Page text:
When I taught in Colombia, I taught a more or less even mass of people all of whom were quite happy to be spoon fed. There were among them a few who aspired to more, but their aspirations did not ordinarily rise very high. There were trained people among them, but they remained peripheral, and what one taught was the even mass of those happy to learn as long as it involved no great effort on their part.
Such people, I think, will usually be most of the congregation. It has its advantages and its frustrations, but it is the reality with which any teacher has to deal. And a good teacher aims to bring them along as far as is possible. What is more difficult here is that there is quite a larger number of the more keen and admirable. Because they are admirable and eager, one is tempted to draw ahead with them, leaving the mass behind.
The shock comes here: I have had response to my teaching above what I expected. I had one elder show up for class yesterday with the first volume of the 38-set, Ante, Nicene and Post collection. I had people asking about the reference in a text I was talking about; I didn’t have it, this guy looked it up and read the footnote for us, prompting a small and rather esoteric exchange. I also had the experience later on in which somebody just off the top of his head challenged my reading of something Eusebius of Caesarea wrote. It came form an unexpected quarter–a young father of five who is not in any kind of academic job and is learning Greek to be able to home school his kids to read Greek and who is patiently working his way through those 38 volumes during his lunch at work (and, morevover, has not given up on Irenaeus of Lyons after going a good way in).
It represents a challenge and a temptation for me, for this reason: what motivates me, I have come to understand, is honor. I seek honor the way some seek money or pleasure. Like those who seek money or pleasure, those of us who seek honor must understand what real honor is. Like treasures in heaven, or solid joys and lasting pleasure, the honor those of us who are moved by it should aspire to is the honor of God. That goes for this circumstance of teaching, in which there are various sources for gratifying one’s quest for honor, but only one that really counts.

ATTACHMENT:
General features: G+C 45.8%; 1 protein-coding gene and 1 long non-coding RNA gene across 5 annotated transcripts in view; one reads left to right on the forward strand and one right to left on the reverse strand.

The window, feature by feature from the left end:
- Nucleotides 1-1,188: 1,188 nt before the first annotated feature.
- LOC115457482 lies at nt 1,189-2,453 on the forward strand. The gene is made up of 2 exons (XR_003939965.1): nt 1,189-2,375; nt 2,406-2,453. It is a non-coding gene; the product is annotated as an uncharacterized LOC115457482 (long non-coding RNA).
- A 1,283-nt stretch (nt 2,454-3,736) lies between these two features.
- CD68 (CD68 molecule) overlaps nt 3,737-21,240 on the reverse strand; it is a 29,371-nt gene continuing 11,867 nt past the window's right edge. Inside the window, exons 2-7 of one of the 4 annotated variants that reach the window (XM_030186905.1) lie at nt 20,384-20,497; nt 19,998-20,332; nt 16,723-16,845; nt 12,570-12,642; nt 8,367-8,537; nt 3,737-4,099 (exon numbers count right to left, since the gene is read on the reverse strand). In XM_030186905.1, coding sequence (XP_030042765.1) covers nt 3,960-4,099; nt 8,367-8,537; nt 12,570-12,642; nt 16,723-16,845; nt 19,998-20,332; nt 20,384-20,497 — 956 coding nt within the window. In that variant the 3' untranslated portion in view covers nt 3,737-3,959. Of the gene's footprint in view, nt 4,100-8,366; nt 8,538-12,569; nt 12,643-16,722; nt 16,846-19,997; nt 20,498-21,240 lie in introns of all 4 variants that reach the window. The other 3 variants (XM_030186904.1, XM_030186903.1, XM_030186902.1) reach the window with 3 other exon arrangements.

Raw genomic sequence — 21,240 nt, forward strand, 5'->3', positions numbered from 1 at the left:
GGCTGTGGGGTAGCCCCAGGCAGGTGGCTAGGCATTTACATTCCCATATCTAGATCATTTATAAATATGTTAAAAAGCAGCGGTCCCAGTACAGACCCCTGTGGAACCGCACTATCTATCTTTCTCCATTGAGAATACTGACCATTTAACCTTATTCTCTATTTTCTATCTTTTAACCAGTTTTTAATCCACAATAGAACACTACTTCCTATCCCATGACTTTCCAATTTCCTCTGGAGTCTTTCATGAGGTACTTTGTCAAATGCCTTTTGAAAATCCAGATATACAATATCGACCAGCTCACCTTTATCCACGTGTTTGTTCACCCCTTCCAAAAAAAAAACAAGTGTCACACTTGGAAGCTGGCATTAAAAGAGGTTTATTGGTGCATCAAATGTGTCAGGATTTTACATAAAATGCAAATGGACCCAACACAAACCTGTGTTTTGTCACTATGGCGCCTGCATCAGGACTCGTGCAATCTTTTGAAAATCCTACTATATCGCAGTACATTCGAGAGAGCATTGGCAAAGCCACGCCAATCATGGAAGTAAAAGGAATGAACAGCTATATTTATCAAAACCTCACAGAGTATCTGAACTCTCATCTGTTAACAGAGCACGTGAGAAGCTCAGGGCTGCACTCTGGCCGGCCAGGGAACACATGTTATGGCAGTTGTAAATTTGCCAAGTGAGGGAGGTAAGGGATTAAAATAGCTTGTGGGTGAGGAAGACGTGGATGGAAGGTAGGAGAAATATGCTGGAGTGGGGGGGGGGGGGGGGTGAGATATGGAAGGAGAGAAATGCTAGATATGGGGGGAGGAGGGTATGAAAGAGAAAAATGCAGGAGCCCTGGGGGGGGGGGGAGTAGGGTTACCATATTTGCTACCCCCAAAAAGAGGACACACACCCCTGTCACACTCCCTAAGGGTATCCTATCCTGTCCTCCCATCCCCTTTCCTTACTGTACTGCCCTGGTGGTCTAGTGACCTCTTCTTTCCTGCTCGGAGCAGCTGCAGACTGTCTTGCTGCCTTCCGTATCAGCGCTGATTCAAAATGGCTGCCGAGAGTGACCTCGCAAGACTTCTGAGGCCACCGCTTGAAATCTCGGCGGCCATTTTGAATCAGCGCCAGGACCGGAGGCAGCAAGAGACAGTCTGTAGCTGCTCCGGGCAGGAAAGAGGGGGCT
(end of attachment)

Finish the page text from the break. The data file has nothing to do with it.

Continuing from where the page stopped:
I do not want to be shown up in class–though there is honor in humility. At the same time, I can’t leave the bulk of the people dangling. The solution is to honor God–not that that is as easy as it sounds. One hates to be the sort of teacher who gives up on those who are really hungry in order to feed those who will eat what is put in their mouth but no more (was it Plato who talked about it, letting the eager teach themselves, leaving the dullest behind, helping the middle class? I don’t agree with him–not yet at least). One has a duty to the majority of the class, on the other hand, that seems incompatible with the personal satisfaction of climbing higher with the few who would provide the joy and camaraderie of more competent exhilarations. But God sits over it all, calling those who teach to teach every group well. Not to leave the eager alone, not to leave the slow behind, but somehow to provide all things for all of them.
It is, perhaps, one of those things which is placed before us in order to try us by being too great for a present satisfactory solution, but edifying in that is stretches us more than we would because it makes us try to overcome what cannot be overcome in this life. I think a lot of this life is like that, and that it is a mistake to give up just because the problem appears intractable. After all, we are not made for just this present, most limited, and altogether brief phase of our existence. It is a training ground, and a nursery, and we will grow out of it and begin the real task of our existence after this part is all settled and done with. Does it not stand to reason that if we are to be greater beings in the resurrection, that we are therefore presently as children are to the outsized furniture of adults in our present circumstances? I think it is an important part of the Christian attitude to realize that this life is in not the settled part of our existence. And I wonder if this problem of teaching with a more mixed group is not part of that. I do not believe there will be less, but more hierarchy in our lives in the world to come, and I believe that very much.
(And I have been listening to Perelandra, hence my diction.)
Anyway, it has left me with a bit of culture shock and something to think about. I had forgotten, so long has it been since I’ve taught, how much energy teaching requires. I have the week off for an Easter breakfast next week, and books coming due that I can’t renew, and this consideration as I work on the lesson plan. Enough to keep one’s life engaged.